Costa Rainbow Latte
16.6.16
©Richard Eaton 07778 395888

Ella Wiseman, was one of the specially selected baristas to spend a day learning Mason’s technique before she serves the colourful drinks in Brighton this Saturday 6th August.

As an equal opportunities employer, Costa is a founding partner in GLOW (Gay Lesbian Out at Whitbread), which provides a network for the companies’ LGBT community as well as straight allies. People from across the whole Costa business – and the parent company Whitbread – from graduates, store teams to senior Directors meet regularly for informal networking sessions.

John Kerslake, Costa’s UK & Ireland Operations Director and co-founder of Costa GLOW commented:
We’re delighted to be bringing rainbow coffee to Brighton Pride this year. We hope customers will enjoy the multi-coloured drinks and admire our baristas passion and creative flair! Being an open and fair employer is extremely important to Costa: we’re proud to champion equality, diversity and inclusion in the workplace. We hope to demonstrate our forward-thinking ethos with our Rainbow Flat Whites and will continue to show our support for Pride and the LGBT community.”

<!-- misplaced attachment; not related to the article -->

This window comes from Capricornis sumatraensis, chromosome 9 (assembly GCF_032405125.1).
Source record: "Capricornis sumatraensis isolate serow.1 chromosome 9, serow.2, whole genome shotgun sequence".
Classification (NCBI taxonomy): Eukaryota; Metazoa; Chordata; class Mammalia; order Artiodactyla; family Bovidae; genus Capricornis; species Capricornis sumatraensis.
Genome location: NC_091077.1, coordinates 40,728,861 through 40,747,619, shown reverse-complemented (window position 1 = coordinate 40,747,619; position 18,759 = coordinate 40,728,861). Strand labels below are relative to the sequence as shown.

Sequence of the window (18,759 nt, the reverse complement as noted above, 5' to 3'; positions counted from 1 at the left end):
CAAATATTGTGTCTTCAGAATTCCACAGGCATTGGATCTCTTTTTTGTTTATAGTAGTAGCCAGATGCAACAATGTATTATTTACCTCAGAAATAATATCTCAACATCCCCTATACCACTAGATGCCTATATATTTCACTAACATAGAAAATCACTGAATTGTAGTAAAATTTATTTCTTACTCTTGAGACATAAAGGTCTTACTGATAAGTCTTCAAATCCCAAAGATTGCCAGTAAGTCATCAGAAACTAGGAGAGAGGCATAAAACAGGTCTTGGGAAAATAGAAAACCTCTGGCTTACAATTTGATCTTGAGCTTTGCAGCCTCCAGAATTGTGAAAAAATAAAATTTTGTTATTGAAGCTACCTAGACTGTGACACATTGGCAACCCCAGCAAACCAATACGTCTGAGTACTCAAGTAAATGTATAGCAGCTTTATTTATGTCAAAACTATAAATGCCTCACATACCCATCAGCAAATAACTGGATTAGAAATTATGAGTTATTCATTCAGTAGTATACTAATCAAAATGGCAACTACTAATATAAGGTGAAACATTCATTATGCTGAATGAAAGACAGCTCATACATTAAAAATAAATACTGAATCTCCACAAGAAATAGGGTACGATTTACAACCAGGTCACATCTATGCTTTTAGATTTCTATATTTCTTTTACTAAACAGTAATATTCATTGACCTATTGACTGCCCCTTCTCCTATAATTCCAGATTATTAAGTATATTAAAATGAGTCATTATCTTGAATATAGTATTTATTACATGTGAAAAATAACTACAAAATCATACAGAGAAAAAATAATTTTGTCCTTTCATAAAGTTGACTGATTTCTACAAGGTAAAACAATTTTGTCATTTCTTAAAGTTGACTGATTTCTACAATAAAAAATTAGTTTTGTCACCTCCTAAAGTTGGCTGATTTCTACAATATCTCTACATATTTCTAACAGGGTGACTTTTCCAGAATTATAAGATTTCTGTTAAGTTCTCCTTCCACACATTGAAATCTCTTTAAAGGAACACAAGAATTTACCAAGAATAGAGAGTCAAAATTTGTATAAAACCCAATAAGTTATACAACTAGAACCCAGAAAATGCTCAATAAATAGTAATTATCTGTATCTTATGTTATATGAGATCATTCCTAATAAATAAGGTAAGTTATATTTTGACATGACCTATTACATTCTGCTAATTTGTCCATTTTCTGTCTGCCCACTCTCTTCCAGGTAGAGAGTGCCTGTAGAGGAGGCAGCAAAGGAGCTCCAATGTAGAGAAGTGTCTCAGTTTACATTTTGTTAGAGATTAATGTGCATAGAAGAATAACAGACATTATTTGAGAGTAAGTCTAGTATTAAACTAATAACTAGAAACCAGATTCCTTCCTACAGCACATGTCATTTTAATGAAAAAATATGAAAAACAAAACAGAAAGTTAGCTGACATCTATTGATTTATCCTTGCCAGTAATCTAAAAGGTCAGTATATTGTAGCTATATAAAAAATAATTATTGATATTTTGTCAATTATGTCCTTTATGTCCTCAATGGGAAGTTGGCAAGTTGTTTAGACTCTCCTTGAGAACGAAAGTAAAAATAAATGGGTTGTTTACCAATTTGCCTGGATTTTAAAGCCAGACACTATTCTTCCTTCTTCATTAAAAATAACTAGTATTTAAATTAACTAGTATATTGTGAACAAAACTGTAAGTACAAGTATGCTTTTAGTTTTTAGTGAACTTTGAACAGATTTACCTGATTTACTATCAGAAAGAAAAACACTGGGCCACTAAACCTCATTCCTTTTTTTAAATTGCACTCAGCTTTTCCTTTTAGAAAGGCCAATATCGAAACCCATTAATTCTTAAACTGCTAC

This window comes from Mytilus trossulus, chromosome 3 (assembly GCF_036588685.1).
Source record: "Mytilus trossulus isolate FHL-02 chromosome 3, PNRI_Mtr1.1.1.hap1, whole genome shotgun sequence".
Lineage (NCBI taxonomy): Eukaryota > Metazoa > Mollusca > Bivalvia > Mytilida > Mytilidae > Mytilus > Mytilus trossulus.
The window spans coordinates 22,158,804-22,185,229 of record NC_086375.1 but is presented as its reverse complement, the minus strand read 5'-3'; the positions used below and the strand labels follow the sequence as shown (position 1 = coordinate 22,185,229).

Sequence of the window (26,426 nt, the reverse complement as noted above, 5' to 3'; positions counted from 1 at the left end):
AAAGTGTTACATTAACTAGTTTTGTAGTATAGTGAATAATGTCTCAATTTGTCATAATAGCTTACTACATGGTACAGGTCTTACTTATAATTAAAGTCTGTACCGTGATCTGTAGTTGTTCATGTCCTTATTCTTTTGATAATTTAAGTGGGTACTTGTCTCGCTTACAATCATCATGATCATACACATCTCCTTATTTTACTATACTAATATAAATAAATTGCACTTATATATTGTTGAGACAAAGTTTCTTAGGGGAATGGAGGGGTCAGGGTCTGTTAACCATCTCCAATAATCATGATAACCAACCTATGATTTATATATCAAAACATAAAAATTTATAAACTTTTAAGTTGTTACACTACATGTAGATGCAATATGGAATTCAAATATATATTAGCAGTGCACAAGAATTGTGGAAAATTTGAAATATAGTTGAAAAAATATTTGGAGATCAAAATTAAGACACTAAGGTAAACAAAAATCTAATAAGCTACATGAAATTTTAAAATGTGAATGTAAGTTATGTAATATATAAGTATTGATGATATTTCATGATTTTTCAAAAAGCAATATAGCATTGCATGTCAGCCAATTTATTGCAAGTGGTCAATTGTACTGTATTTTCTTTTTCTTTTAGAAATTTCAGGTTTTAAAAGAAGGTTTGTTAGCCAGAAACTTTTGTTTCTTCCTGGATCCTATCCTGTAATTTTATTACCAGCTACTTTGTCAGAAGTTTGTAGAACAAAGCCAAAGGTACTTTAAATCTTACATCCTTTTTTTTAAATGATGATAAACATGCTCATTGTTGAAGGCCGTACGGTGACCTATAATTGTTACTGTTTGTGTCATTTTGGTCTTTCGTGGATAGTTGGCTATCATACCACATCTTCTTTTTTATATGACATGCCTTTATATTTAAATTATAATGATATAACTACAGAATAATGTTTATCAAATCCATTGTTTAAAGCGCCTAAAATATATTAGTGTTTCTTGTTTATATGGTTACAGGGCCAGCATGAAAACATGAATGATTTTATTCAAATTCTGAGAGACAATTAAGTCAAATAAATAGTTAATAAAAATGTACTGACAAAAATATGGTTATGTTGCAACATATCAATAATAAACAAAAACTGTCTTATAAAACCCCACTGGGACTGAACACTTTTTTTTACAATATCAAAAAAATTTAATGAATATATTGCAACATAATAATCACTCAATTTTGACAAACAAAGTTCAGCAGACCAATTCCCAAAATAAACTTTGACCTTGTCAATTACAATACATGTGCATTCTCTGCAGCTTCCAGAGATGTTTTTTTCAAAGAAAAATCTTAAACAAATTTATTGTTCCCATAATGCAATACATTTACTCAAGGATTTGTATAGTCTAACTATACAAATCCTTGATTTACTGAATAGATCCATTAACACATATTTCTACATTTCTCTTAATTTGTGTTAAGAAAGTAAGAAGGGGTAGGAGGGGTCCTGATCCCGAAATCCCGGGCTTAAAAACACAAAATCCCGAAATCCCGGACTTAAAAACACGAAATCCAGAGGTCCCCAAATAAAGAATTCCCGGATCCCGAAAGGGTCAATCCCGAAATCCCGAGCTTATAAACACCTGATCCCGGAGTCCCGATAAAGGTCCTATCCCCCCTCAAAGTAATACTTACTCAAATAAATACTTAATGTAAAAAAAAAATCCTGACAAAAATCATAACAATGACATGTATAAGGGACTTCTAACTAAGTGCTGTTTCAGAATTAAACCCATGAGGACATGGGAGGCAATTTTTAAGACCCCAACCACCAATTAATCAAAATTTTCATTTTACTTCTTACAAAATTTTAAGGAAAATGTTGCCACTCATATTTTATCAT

Ella Wiseman, Costa Barista Maestro added: “I love creating latte art, so I was really excited when I was given the opportunity to be trained by Mason to make these beautiful rainbow coffees. I hope customers will be as amazed as I am by the mesmerising patterns! Brighton Pride is such an incredible event and I’m thrilled that I get to be a part of it by serving our rainbow coffees.”

Costa Rainbow Latte 16.6.16 ©Richard Eaton 07778 395888

Costa Rainbow Latte
16.6.16
©Richard Eaton 07778 395888

The Costa Rainbow Flat Whites will be available from Costa London Road, BN1 4JA and Costa Western Road, BN1 2B stores in Brighton on 6th August during Brighton Pride for an RRP of £2.50.

Costa will also be serving Rainbow Coffee to celebrate Manchester Pride on 27th August.

Credit: Wikipedia

Credit: Wikipedia

Follow us on Instagram on the day to see what they look like and we thought about it.